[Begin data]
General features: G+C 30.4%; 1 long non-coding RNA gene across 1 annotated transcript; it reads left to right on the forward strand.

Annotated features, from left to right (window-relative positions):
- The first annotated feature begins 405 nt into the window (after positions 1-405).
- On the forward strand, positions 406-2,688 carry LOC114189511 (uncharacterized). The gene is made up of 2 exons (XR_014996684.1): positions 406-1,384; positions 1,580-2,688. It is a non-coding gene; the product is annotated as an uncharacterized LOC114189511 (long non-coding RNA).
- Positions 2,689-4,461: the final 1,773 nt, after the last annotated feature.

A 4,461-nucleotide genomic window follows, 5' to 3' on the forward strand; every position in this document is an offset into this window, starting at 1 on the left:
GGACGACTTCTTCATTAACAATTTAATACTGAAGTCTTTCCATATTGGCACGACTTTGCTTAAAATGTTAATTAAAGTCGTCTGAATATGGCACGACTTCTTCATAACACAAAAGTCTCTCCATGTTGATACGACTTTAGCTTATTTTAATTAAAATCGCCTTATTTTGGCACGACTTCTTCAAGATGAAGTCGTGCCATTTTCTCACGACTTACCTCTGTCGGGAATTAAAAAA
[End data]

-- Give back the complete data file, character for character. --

General features: G+C 30.4%; 1 long non-coding RNA gene across 1 annotated transcript; it reads left to right on the forward strand.

Annotated features, from left to right (window-relative positions):
- The first annotated feature begins 405 nt into the window (after positions 1-405).
- On the forward strand, positions 406-2,688 carry LOC114189511 (uncharacterized). The gene is made up of 2 exons (XR_014996684.1): positions 406-1,384; positions 1,580-2,688. It is a non-coding gene; the product is annotated as an uncharacterized LOC114189511 (long non-coding RNA).
- Positions 2,689-4,461: the final 1,773 nt, after the last annotated feature.

A 4,461-nucleotide genomic window follows, 5' to 3' on the forward strand; every position in this document is an offset into this window, starting at 1 on the left:
GGACGACTTCTTCATTAACAATTTAATACTGAAGTCTTTCCATATTGGCACGACTTTGCTTAAAATGTTAATTAAAGTCGTCTGAATATGGCACGACTTCTTCATAACACAAAAGTCTCTCCATGTTGATACGACTTTAGCTTATTTTAATTAAAATCGCCTTATTTTGGCACGACTTCTTCAAGATGAAGTCGTGCCATTTTCTCACGACTTACCTCTGTCGGGAATTAAAAAA